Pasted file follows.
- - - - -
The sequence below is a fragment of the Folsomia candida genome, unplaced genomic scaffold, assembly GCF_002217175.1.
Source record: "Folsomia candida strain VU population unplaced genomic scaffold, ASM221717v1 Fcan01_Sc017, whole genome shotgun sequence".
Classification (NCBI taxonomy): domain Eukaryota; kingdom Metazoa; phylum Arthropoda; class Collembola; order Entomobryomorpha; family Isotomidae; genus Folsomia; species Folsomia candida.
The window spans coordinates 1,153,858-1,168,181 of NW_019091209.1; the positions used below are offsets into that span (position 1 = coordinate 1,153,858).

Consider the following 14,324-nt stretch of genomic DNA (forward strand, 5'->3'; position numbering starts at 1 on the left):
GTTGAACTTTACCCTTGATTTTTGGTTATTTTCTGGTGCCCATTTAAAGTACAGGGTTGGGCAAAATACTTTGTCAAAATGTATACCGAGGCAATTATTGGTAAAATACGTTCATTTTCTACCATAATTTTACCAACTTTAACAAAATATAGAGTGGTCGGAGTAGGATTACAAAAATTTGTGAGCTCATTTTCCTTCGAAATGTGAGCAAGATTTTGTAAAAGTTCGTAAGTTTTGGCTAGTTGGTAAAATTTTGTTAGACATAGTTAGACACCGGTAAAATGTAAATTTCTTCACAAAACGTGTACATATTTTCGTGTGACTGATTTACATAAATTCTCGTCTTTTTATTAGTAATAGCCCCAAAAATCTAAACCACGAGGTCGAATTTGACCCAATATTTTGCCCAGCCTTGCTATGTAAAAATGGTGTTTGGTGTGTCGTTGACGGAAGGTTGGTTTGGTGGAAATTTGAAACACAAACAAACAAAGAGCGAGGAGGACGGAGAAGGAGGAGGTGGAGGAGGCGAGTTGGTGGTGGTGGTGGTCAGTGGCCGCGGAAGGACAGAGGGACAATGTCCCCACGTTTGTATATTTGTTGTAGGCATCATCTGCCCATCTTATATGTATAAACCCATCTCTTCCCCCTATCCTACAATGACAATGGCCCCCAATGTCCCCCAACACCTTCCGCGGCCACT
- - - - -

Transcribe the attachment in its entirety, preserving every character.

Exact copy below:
The sequence below is a fragment of the Folsomia candida genome, unplaced genomic scaffold, assembly GCF_002217175.1.
Source record: "Folsomia candida strain VU population unplaced genomic scaffold, ASM221717v1 Fcan01_Sc017, whole genome shotgun sequence".
Classification (NCBI taxonomy): domain Eukaryota; kingdom Metazoa; phylum Arthropoda; class Collembola; order Entomobryomorpha; family Isotomidae; genus Folsomia; species Folsomia candida.
The window spans coordinates 1,153,858-1,168,181 of NW_019091209.1; the positions used below are offsets into that span (position 1 = coordinate 1,153,858).

Consider the following 14,324-nt stretch of genomic DNA (forward strand, 5'->3'; position numbering starts at 1 on the left):
GTTGAACTTTACCCTTGATTTTTGGTTATTTTCTGGTGCCCATTTAAAGTACAGGGTTGGGCAAAATACTTTGTCAAAATGTATACCGAGGCAATTATTGGTAAAATACGTTCATTTTCTACCATAATTTTACCAACTTTAACAAAATATAGAGTGGTCGGAGTAGGATTACAAAAATTTGTGAGCTCATTTTCCTTCGAAATGTGAGCAAGATTTTGTAAAAGTTCGTAAGTTTTGGCTAGTTGGTAAAATTTTGTTAGACATAGTTAGACACCGGTAAAATGTAAATTTCTTCACAAAACGTGTACATATTTTCGTGTGACTGATTTACATAAATTCTCGTCTTTTTATTAGTAATAGCCCCAAAAATCTAAACCACGAGGTCGAATTTGACCCAATATTTTGCCCAGCCTTGCTATGTAAAAATGGTGTTTGGTGTGTCGTTGACGGAAGGTTGGTTTGGTGGAAATTTGAAACACAAACAAACAAAGAGCGAGGAGGACGGAGAAGGAGGAGGTGGAGGAGGCGAGTTGGTGGTGGTGGTGGTCAGTGGCCGCGGAAGGACAGAGGGACAATGTCCCCACGTTTGTATATTTGTTGTAGGCATCATCTGCCCATCTTATATGTATAAACCCATCTCTTCCCCCTATCCTACAATGACAATGGCCCCCAATGTCCCCCAACACCTTCCGCGGCCACT